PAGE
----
- Company’s work helped to ensure safety of personnel and critical equipment on catwalk and flight deck during jet take-off and landing
- Frazer-Nash provided over ten years’ support to the Queen Elizabeth Class aircraft carrier (QEC) programme
As UK jets land on the Royal Navy’s future Fleet flagship HMS Queen Elizabeth (QNLZ) for the first time, systems and engineering technology consultancy, Frazer-Nash, is celebrating the continued success of the F-35B flight trials.
The ship has successfully completed further flight trials in the west Atlantic this month, with UK jets landing and taking off from the carrier’s deck. Frazer-Nash Naval Architect, Richard Lawrence, who spent five weeks onboard QNLZ during the first of class flight trials (Fixed Wing) in the West Atlantic in 2018, ensuring that Frazer-Nash’s work on mitigating jet engine blast effects on the ship’s deck and equipment was proving effective, said:
“Frazer-Nash has been involved with the Aircraft Carrier Alliance QEC programme over the past 18 years, including 10 years investigating and providing mitigations for the harsh effect the F-35B jet efflux – the blast force generated behind the jet engine – has on the ship during short take-offs and vertical landing (STOVL) operations.
“We supported the ship’s crew, and the Ministry of Defence’s (MOD’s) Warship Approving Authority authority, by contributing to the developmental testing of the QNLZ’s F-35B flight trials. Through measuring the jet efflux environment in the catwalk after STOVL operations, we were able to prove the effectiveness of our design and engineering work in protecting the safety and operationally critical equipment on the catwalk. The measurements also provided more accurate environmental design data for any future modifications to the catwalk, or for other ships that may operate with the F-35B jet.”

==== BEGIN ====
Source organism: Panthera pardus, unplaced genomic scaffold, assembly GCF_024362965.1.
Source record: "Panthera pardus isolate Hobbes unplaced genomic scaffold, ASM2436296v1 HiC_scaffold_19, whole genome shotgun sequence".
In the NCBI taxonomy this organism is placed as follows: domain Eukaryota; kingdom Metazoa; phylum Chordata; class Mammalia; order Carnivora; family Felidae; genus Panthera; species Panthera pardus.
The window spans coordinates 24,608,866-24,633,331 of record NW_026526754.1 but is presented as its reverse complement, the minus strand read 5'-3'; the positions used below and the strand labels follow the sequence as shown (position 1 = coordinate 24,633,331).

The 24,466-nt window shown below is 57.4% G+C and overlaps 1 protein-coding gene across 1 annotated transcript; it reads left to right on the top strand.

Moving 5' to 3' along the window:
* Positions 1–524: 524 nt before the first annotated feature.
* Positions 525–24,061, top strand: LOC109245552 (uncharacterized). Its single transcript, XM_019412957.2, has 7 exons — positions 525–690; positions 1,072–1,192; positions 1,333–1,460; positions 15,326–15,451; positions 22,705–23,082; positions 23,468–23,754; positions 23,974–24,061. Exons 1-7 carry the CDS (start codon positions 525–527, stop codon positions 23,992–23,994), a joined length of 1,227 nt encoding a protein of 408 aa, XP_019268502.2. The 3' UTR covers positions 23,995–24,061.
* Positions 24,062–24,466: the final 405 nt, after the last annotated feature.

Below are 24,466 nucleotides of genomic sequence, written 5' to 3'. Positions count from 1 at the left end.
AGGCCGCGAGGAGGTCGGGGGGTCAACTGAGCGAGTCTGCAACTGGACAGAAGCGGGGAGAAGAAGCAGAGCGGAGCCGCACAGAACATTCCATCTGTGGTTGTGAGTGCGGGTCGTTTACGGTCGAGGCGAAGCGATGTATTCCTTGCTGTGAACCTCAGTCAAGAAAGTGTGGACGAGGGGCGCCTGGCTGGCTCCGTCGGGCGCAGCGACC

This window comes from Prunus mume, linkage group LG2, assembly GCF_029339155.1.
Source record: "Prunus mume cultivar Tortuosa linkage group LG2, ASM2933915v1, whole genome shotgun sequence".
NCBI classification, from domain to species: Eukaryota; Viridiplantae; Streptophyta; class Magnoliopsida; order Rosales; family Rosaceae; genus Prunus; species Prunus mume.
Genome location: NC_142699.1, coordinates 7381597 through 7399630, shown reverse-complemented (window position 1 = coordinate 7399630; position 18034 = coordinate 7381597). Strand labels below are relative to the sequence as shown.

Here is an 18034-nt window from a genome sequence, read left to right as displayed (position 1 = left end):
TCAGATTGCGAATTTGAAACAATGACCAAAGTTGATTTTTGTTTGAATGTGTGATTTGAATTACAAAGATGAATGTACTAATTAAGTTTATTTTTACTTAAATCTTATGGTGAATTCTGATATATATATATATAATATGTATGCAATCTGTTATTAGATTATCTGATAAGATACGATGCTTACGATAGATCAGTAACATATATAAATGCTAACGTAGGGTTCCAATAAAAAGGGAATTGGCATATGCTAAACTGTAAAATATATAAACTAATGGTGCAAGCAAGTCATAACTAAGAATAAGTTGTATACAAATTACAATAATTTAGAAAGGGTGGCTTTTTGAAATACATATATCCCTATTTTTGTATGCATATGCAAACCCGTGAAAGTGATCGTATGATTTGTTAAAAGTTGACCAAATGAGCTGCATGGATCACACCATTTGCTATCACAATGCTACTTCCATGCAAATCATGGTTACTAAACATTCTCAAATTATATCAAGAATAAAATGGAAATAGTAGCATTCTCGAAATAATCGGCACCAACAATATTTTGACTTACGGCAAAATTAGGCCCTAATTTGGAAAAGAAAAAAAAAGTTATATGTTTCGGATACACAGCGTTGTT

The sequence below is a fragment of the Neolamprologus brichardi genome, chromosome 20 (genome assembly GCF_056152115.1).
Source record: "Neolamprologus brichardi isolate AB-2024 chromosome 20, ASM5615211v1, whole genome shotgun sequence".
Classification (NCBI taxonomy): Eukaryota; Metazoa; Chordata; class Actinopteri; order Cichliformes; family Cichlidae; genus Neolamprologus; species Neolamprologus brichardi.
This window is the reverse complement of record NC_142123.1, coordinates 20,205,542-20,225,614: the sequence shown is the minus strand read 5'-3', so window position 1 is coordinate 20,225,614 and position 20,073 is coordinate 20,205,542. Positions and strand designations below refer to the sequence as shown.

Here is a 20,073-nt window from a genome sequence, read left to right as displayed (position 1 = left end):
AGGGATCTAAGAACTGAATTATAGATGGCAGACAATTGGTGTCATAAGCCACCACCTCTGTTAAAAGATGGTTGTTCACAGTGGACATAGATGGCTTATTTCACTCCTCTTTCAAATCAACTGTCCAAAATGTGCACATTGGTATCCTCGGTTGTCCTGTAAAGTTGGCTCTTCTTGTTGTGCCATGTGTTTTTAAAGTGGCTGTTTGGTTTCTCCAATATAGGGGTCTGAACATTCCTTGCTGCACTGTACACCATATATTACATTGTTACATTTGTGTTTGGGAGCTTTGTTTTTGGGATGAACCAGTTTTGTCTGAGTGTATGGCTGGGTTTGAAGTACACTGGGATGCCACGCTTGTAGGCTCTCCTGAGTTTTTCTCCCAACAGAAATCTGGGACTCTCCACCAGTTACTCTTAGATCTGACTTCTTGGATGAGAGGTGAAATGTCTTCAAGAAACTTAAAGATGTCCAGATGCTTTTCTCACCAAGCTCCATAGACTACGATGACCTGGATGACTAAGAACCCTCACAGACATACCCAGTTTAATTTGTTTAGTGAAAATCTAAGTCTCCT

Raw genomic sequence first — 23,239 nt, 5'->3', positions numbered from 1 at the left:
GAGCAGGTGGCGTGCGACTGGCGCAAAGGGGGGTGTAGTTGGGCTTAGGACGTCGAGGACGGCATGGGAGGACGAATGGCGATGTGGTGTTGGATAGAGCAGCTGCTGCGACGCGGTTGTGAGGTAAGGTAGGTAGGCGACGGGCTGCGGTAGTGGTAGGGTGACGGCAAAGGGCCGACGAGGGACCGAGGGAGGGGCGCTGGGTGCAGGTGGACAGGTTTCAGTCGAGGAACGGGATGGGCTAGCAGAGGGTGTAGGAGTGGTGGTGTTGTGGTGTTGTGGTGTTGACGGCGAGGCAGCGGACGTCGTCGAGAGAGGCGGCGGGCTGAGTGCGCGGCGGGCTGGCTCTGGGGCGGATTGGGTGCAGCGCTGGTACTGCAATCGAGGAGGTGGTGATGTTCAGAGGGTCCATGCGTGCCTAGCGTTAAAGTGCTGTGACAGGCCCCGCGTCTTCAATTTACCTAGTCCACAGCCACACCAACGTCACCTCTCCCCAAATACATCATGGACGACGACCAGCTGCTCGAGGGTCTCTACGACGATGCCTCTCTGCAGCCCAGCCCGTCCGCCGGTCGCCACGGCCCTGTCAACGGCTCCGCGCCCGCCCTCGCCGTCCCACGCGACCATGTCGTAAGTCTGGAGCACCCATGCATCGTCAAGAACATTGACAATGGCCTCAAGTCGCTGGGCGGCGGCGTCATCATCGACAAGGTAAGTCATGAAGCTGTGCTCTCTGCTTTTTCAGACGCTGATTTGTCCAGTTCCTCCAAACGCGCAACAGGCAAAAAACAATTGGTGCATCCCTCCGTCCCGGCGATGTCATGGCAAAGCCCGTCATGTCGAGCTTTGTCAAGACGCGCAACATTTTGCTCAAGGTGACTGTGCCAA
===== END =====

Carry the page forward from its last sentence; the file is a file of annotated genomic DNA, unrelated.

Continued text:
Our involvement in the QE Carrier programme
Frazer-Nash has been involved with the Aircraft Carrier Alliance QEC programme for 18 years, delivering support to QNLZ for ten years.
Frazer-Nash Group Leader, Richard Lawrence, said: “Our involvement in the QNLZ F-35B flight trials included providing expert advice on the Thermal Metal Spray (TMS) flight deck coating, which is designed to resist the high temperatures and pressures of the F-35B’s vertical landings whilst protecting the steel deck from corrosion.”
“We provided support as the ACA Aviation Team Technical Lead for TMS. This included the completion of initial TMS certification sample testing, liaison with the US Department of Defense to extract TMS information; and final TMS certification sample testing and deck surveys. We were in an ideal position to provide this advice, following our four years of working with the Aircraft Carrier Alliance (ACA) testing and certifying the TMS for the MOD.
”We also worked with the ACA Aviation Team, undertaking jet efflux data analysis; and Computational Fluid Dynamic (CFD) analysis of the catwalk jet efflux, to predict the temperatures and velocities of the exhaust. We used thermal modelling to inform the risk posed by jet efflux to the equipment in the catwalk, and completed a mitigation study to categorise the risk to the catwalk equipment in the catwalk and make recommendations. We then implemented these catwalk mitigation solutions over a five-year period. This included the design and trials of a float free liferaft shield and antenna shield.”